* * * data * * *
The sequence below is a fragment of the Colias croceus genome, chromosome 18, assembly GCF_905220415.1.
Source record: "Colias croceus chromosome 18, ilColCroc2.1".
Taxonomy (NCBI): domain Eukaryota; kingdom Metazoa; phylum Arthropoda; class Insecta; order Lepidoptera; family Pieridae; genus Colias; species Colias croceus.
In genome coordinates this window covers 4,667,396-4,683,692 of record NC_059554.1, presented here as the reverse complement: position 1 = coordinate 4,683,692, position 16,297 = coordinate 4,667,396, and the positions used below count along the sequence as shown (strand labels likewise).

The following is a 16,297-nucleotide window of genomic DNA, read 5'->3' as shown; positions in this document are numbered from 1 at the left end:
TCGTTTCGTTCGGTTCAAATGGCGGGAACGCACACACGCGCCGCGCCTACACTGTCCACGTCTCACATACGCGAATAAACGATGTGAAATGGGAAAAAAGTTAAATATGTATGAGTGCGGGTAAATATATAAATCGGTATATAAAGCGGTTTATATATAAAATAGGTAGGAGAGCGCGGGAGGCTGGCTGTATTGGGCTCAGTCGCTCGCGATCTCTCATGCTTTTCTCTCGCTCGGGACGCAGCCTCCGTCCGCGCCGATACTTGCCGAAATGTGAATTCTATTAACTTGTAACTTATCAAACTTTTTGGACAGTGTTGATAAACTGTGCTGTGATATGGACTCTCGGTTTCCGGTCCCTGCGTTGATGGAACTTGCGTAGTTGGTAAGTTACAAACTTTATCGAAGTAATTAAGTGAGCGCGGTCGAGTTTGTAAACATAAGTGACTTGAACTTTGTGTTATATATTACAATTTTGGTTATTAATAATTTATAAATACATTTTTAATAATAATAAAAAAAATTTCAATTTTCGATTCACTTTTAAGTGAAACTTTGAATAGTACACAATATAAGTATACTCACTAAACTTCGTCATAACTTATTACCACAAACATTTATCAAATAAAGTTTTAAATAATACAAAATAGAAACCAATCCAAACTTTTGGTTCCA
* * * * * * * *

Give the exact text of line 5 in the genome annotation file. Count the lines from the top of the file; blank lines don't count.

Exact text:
The following is a 16,297-nucleotide window of genomic DNA, read 5'->3' as shown; positions in this document are numbered from 1 at the left end: